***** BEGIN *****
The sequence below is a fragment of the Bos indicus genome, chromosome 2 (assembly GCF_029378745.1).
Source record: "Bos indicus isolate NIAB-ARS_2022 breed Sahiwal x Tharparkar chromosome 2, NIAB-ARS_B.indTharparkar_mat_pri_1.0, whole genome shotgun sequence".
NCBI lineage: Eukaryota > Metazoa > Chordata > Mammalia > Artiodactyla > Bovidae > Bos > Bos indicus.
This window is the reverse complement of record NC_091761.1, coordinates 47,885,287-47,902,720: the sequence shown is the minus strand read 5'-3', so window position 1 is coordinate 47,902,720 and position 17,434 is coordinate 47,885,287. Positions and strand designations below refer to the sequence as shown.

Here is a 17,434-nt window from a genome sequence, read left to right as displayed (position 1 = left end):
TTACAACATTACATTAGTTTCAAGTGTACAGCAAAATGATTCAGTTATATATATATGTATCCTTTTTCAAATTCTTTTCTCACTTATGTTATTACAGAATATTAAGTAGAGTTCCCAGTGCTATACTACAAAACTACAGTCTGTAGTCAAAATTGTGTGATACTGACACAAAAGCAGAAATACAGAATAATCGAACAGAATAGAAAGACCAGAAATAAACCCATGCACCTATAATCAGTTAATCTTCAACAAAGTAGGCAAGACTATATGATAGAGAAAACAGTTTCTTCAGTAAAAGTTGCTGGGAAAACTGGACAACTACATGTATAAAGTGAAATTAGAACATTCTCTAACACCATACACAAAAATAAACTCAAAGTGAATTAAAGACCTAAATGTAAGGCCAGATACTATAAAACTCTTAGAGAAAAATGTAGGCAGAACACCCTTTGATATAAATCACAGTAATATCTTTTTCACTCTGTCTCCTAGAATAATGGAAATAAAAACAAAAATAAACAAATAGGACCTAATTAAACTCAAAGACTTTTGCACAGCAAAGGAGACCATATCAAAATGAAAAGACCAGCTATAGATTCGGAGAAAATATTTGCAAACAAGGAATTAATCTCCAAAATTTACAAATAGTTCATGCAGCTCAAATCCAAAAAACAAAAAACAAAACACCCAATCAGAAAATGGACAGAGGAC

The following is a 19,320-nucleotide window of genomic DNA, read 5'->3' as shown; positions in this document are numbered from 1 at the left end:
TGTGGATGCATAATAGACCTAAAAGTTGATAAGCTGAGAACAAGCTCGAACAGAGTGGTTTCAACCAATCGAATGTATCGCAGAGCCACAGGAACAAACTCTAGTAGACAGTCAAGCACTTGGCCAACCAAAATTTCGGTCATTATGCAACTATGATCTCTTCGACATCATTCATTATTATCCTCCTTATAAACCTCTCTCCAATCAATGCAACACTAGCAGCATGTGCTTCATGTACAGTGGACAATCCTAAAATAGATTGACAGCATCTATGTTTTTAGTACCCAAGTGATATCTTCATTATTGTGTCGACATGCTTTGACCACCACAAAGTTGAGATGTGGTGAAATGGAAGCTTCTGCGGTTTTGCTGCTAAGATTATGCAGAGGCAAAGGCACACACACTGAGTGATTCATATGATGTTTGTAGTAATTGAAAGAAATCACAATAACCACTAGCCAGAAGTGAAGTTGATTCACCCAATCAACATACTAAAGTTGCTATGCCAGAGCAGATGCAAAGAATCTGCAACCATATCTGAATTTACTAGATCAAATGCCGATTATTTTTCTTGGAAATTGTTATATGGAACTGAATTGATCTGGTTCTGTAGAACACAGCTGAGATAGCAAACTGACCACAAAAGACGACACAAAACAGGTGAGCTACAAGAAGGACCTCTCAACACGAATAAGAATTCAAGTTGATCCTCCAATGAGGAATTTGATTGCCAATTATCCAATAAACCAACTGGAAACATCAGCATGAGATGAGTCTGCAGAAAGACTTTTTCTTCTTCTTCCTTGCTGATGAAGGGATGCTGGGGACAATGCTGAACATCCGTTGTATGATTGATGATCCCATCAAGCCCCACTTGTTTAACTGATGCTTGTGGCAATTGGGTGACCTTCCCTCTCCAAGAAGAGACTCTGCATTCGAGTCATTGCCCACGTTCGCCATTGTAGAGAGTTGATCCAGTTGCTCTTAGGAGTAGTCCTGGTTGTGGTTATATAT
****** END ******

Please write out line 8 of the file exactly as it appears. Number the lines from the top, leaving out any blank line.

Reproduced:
TGTGGATGCATAATAGACCTAAAAGTTGATAAGCTGAGAACAAGCTCGAACAGAGTGGTTTCAACCAATCGAATGTATCGCAGAGCCACAGGAACAAACTCTAGTAGACAGTCAAGCACTTGGCCAACCAAAATTTCGGTCATTATGCAACTATGATCTCTTCGACATCATTCATTATTATCCTCCTTATAAACCTCTCTCCAATCAATGCAACACTAGCAGCATGTGCTTCATGTACAGTGGACAATCCTAAAATAGATTGACAGCATCTATGTTTTTAGTACCCAAGTGATATCTTCATTATTGTGTCGACATGCTTTGACCACCACAAAGTTGAGATGTGGTGAAATGGAAGCTTCTGCGGTTTTGCTGCTAAGATTATGCAGAGGCAAAGGCACACACACTGAGTGATTCATATGATGTTTGTAGTAATTGAAAGAAATCACAATAACCACTAGCCAGAAGTGAAGTTGATTCACCCAATCAACATACTAAAGTTGCTATGCCAGAGCAGATGCAAAGAATCTGCAACCATATCTGAATTTACTAGATCAAATGCCGATTATTTTTCTTGGAAATTGTTATATGGAACTGAATTGATCTGGTTCTGTAGAACACAGCTGAGATAGCAAACTGACCACAAAAGACGACACAAAACAGGTGAGCTACAAGAAGGACCTCTCAACACGAATAAGAATTCAAGTTGATCCTCCAATGAGGAATTTGATTGCCAATTATCCAATAAACCAACTGGAAACATCAGCATGAGATGAGTCTGCAGAAAGACTTTTTCTTCTTCTTCCTTGCTGATGAAGGGATGCTGGGGACAATGCTGAACATCCGTTGTATGATTGATGATCCCATCAAGCCCCACTTGTTTAACTGATGCTTGTGGCAATTGGGTGACCTTCCCTCTCCAAGAAGAGACTCTGCATTCGAGTCATTGCCCACGTTCGCCATTGTAGAGAGTTGATCCAGTTGCTCTTAGGAGTAGTCCTGGTTGTGGTTATATAT